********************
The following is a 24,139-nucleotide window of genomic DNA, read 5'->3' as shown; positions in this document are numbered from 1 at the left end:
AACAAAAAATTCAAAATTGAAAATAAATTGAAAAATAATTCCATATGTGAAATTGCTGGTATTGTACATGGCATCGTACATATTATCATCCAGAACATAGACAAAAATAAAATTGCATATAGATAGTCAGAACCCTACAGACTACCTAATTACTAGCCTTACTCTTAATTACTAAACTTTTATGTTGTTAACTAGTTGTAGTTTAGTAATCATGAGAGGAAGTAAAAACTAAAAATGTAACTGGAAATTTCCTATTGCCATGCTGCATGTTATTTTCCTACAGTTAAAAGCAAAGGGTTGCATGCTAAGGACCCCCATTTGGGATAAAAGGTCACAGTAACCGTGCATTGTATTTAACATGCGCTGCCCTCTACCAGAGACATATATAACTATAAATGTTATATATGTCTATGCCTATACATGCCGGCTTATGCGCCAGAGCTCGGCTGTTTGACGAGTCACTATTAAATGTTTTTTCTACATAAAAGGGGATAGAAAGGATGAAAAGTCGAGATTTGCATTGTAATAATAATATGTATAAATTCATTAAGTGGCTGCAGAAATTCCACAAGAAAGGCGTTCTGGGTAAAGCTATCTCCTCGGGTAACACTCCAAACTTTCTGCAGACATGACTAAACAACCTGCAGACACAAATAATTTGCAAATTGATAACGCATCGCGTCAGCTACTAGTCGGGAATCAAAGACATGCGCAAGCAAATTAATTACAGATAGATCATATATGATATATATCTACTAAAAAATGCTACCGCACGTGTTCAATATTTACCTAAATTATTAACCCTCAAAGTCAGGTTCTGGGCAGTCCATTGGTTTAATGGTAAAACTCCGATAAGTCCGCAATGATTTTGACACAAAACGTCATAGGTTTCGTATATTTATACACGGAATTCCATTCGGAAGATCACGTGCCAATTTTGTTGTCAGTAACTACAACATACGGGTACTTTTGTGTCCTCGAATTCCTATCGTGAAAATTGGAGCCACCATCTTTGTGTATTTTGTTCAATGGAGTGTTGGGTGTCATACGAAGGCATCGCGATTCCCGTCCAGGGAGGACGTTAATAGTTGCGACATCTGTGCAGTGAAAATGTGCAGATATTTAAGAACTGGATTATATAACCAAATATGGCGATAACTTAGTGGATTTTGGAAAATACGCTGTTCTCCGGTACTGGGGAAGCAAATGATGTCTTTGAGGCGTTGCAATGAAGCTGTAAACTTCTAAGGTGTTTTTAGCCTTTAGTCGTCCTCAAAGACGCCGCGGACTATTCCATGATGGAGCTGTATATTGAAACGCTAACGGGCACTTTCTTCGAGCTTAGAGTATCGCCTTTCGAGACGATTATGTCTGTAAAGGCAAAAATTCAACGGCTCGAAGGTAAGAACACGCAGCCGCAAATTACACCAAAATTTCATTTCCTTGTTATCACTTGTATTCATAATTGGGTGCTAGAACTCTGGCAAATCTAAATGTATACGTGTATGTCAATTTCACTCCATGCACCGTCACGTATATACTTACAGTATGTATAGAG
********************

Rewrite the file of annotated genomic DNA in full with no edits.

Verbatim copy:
The following is a 24,139-nucleotide window of genomic DNA, read 5'->3' as shown; positions in this document are numbered from 1 at the left end:
AACAAAAAATTCAAAATTGAAAATAAATTGAAAAATAATTCCATATGTGAAATTGCTGGTATTGTACATGGCATCGTACATATTATCATCCAGAACATAGACAAAAATAAAATTGCATATAGATAGTCAGAACCCTACAGACTACCTAATTACTAGCCTTACTCTTAATTACTAAACTTTTATGTTGTTAACTAGTTGTAGTTTAGTAATCATGAGAGGAAGTAAAAACTAAAAATGTAACTGGAAATTTCCTATTGCCATGCTGCATGTTATTTTCCTACAGTTAAAAGCAAAGGGTTGCATGCTAAGGACCCCCATTTGGGATAAAAGGTCACAGTAACCGTGCATTGTATTTAACATGCGCTGCCCTCTACCAGAGACATATATAACTATAAATGTTATATATGTCTATGCCTATACATGCCGGCTTATGCGCCAGAGCTCGGCTGTTTGACGAGTCACTATTAAATGTTTTTTCTACATAAAAGGGGATAGAAAGGATGAAAAGTCGAGATTTGCATTGTAATAATAATATGTATAAATTCATTAAGTGGCTGCAGAAATTCCACAAGAAAGGCGTTCTGGGTAAAGCTATCTCCTCGGGTAACACTCCAAACTTTCTGCAGACATGACTAAACAACCTGCAGACACAAATAATTTGCAAATTGATAACGCATCGCGTCAGCTACTAGTCGGGAATCAAAGACATGCGCAAGCAAATTAATTACAGATAGATCATATATGATATATATCTACTAAAAAATGCTACCGCACGTGTTCAATATTTACCTAAATTATTAACCCTCAAAGTCAGGTTCTGGGCAGTCCATTGGTTTAATGGTAAAACTCCGATAAGTCCGCAATGATTTTGACACAAAACGTCATAGGTTTCGTATATTTATACACGGAATTCCATTCGGAAGATCACGTGCCAATTTTGTTGTCAGTAACTACAACATACGGGTACTTTTGTGTCCTCGAATTCCTATCGTGAAAATTGGAGCCACCATCTTTGTGTATTTTGTTCAATGGAGTGTTGGGTGTCATACGAAGGCATCGCGATTCCCGTCCAGGGAGGACGTTAATAGTTGCGACATCTGTGCAGTGAAAATGTGCAGATATTTAAGAACTGGATTATATAACCAAATATGGCGATAACTTAGTGGATTTTGGAAAATACGCTGTTCTCCGGTACTGGGGAAGCAAATGATGTCTTTGAGGCGTTGCAATGAAGCTGTAAACTTCTAAGGTGTTTTTAGCCTTTAGTCGTCCTCAAAGACGCCGCGGACTATTCCATGATGGAGCTGTATATTGAAACGCTAACGGGCACTTTCTTCGAGCTTAGAGTATCGCCTTTCGAGACGATTATGTCTGTAAAGGCAAAAATTCAACGGCTCGAAGGTAAGAACACGCAGCCGCAAATTACACCAAAATTTCATTTCCTTGTTATCACTTGTATTCATAATTGGGTGCTAGAACTCTGGCAAATCTAAATGTATACGTGTATGTCAATTTCACTCCATGCACCGTCACGTATATACTTACAGTATGTATAGAG